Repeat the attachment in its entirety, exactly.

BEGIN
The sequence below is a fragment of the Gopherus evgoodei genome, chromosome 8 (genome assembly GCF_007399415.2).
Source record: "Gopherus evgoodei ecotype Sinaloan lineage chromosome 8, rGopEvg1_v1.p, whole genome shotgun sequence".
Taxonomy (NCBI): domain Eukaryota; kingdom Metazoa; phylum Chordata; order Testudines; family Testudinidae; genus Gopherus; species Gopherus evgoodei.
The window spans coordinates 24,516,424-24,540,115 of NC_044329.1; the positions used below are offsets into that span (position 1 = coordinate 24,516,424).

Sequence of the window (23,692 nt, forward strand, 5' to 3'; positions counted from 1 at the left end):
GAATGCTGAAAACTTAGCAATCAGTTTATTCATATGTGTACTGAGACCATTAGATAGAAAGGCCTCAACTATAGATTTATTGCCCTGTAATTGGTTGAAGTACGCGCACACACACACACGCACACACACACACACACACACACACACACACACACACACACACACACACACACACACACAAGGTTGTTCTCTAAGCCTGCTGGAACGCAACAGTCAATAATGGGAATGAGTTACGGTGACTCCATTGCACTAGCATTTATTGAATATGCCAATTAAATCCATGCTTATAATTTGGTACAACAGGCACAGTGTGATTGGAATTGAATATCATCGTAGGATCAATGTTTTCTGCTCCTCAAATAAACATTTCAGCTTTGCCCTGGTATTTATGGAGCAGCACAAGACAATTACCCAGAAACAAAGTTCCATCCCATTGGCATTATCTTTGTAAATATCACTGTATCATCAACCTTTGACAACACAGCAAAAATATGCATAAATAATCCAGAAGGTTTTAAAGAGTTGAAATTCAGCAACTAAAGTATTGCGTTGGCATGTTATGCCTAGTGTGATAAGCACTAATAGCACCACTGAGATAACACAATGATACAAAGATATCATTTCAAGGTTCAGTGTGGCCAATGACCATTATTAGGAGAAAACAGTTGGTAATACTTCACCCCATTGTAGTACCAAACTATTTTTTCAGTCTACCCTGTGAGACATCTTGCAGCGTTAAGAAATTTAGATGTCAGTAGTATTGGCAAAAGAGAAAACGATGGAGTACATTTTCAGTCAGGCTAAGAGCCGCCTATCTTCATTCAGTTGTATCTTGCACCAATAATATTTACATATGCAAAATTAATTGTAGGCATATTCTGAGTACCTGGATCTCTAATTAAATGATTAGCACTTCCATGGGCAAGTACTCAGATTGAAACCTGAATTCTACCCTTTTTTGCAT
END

The sequence below is a fragment of the Gopherus evgoodei genome, chromosome 8 (genome assembly GCF_007399415.2).
Source record: "Gopherus evgoodei ecotype Sinaloan lineage chromosome 8, rGopEvg1_v1.p, whole genome shotgun sequence".
Taxonomy (NCBI): domain Eukaryota; kingdom Metazoa; phylum Chordata; order Testudines; family Testudinidae; genus Gopherus; species Gopherus evgoodei.
The window spans coordinates 24,516,424-24,540,115 of NC_044329.1; the positions used below are offsets into that span (position 1 = coordinate 24,516,424).

Sequence of the window (23,692 nt, forward strand, 5' to 3'; positions counted from 1 at the left end):
GAATGCTGAAAACTTAGCAATCAGTTTATTCATATGTGTACTGAGACCATTAGATAGAAAGGCCTCAACTATAGATTTATTGCCCTGTAATTGGTTGAAGTACGCGCACACACACACACGCACACACACACACACACACACACACACACACACACACACACACACACACACACACACACAAGGTTGTTCTCTAAGCCTGCTGGAACGCAACAGTCAATAATGGGAATGAGTTACGGTGACTCCATTGCACTAGCATTTATTGAATATGCCAATTAAATCCATGCTTATAATTTGGTACAACAGGCACAGTGTGATTGGAATTGAATATCATCGTAGGATCAATGTTTTCTGCTCCTCAAATAAACATTTCAGCTTTGCCCTGGTATTTATGGAGCAGCACAAGACAATTACCCAGAAACAAAGTTCCATCCCATTGGCATTATCTTTGTAAATATCACTGTATCATCAACCTTTGACAACACAGCAAAAATATGCATAAATAATCCAGAAGGTTTTAAAGAGTTGAAATTCAGCAACTAAAGTATTGCGTTGGCATGTTATGCCTAGTGTGATAAGCACTAATAGCACCACTGAGATAACACAATGATACAAAGATATCATTTCAAGGTTCAGTGTGGCCAATGACCATTATTAGGAGAAAACAGTTGGTAATACTTCACCCCATTGTAGTACCAAACTATTTTTTCAGTCTACCCTGTGAGACATCTTGCAGCGTTAAGAAATTTAGATGTCAGTAGTATTGGCAAAAGAGAAAACGATGGAGTACATTTTCAGTCAGGCTAAGAGCCGCCTATCTTCATTCAGTTGTATCTTGCACCAATAATATTTACATATGCAAAATTAATTGTAGGCATATTCTGAGTACCTGGATCTCTAATTAAATGATTAGCACTTCCATGGGCAAGTACTCAGATTGAAACCTGAATTCTACCCTTTTTTGCAT